Lufthansa Airbus A350 becomes climate research aircraft

Lufthansa management staff view research equipment on the underside of an Airbus A350
Photo Credit: Lufthansa
Jamie Stokes 4 Min Read
4 Min Read

Lufthansa Group has this week announced an exclusive project alongside the Karlsruhe Institute of Technology (KIT). Lufthansa has chosen one of its Airbus A350’s (registration D-AIXJ) to undergo specific modifications that will turn it into a ‘flying laboratory’.

The German carrier continues in its thirty year pursuit to support climate and weather research, by equipping special aircraft within its fleet with complex measuring equipment that supports European research infrastructure IAGOS-CARIBIC.

The abbreviation IAGOS-CARIBIC stands for “In-service Aircraft for a Global Observing System” and “Civil Aircraft for the Regular Investigation of the atmosphere Based on an Instrument Container.”

A unique project

“IAGOS-CARIBC helps to close an essential gap in our understanding of the climate system. With the high-precision measurements of many parameters, we can understand which atmospheric processes are changing.

The measurements further show altitude regions where most of the atmospheric radiation budget, i.e., the greenhouse effect, is generated and changed. We can thus identify process-specific errors and their causes in climate models and subsequently improve their predictive capabilities,” says Dr Andreas Zahn of KIT and coordinator of IAGOS-CARIBIC

Project experts have successfully attached an extremely complex, tailor-made measuring probe to the lower fuselage of the jet.

Using an air inlet function and sensors for high-frequency and precision measurement of pressure and temperatures. 

With the probe in position, Lufthansa pilots took to the skies over southern Germany to undertake a flight plan specially coordinated by certification authorities. 


Photo Credit: Lufthansa

Ritter: Decades of supporting climate research

Commenting on Lufthansa’s determination to use their position in aviation to improve the future of the industry, CEO Jens Ritter said’: “We want to make flying more sustainable. That is why we have been supporting climate research for decades.”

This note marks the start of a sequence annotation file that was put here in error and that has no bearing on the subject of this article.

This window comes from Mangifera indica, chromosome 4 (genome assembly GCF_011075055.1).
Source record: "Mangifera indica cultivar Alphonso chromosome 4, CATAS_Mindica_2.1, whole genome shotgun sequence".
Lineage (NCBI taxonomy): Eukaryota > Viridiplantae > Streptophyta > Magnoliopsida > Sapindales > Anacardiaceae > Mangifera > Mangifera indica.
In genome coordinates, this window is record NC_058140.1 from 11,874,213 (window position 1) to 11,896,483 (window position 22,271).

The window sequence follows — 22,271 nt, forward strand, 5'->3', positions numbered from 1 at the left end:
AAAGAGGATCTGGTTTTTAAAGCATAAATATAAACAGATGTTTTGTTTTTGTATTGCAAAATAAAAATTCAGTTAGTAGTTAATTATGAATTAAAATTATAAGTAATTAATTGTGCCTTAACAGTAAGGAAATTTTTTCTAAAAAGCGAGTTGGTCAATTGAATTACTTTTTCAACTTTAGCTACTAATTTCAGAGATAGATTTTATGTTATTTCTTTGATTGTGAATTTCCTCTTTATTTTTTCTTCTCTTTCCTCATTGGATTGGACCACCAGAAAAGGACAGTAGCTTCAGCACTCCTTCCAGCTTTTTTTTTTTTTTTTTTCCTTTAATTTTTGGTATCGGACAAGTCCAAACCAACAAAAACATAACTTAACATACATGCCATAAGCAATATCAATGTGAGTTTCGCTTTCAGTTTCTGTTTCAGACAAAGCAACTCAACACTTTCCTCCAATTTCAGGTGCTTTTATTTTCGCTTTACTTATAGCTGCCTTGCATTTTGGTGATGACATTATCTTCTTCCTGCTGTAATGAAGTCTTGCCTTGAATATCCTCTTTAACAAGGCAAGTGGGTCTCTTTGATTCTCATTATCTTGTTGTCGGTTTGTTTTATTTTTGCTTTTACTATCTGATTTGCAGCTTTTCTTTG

“The conversion of our Lufthansa Airbus A350 into a climate research aircraft is a globally unique project in which colleagues from a wide variety of areas at Lufthansa have been working together with partners in science for years.”

“Our aim is to make a valuable contribution to climate research. The data that our aircraft will collect worldwide in the future will help to improve today’s atmospheric and climate models and thus their informative value for the future climate on earth.”

Over the coming months the project is going to build a two tonne measuring laboratory. Consisting of twenty further measuring instruments that will be loaded into the cargo hold of the scientific ‘guinea pig’ that is the A350.  

Once complete, the next phase will be to load the measuring laboratory into the jet, and connect it up to the complex probe on the outer fuselage. Starting in 2024 the project will begin its data collection phase. 

Additional duties for A350

As aircraft D-AIXJ carries out its daily duties flying paying passengers around the world, it will also be continuously recording over one hundred trace gases, aerosol and cloud parameters on its journey between the tarmac and up to the skies, up to highs of 13 kilometres. 

Years of planning and development, and support from six other companies have made this ambitious project a reality. Lufthansa Technik, Airbus, Safran, enviscope, Dynatec and ACC COLUMBIA Jet Service have all had their part to play in the unique project. 

“We are extremely grateful for Lufthansa’s great commitment and support,” concluded Zahn.

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